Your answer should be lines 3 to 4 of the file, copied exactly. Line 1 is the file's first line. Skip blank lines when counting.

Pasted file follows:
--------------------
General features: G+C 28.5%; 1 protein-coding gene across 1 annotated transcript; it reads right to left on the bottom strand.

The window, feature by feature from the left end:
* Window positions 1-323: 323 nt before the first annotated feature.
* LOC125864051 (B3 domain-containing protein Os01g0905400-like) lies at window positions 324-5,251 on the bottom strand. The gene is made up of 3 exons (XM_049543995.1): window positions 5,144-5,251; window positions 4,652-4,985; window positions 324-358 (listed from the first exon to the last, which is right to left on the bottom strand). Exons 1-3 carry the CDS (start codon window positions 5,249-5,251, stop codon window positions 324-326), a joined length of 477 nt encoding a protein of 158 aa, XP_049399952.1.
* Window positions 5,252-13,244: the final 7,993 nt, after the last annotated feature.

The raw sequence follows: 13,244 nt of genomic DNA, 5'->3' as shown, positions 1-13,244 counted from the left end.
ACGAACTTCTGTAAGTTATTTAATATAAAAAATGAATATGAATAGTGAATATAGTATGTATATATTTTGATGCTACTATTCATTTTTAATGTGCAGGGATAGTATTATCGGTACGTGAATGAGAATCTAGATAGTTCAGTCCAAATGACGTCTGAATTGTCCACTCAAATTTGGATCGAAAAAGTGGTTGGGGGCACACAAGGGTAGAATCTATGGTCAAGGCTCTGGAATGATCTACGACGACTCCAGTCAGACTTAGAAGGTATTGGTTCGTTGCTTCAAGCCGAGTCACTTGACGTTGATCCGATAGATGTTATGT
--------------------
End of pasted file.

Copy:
* Window positions 1-323: 323 nt before the first annotated feature.
* LOC125864051 (B3 domain-containing protein Os01g0905400-like) lies at window positions 324-5,251 on the bottom strand. The gene is made up of 3 exons (XM_049543995.1): window positions 5,144-5,251; window positions 4,652-4,985; window positions 324-358 (listed from the first exon to the last, which is right to left on the bottom strand). Exons 1-3 carry the CDS (start codon window positions 5,249-5,251, stop codon window positions 324-326), a joined length of 477 nt encoding a protein of 158 aa, XP_049399952.1.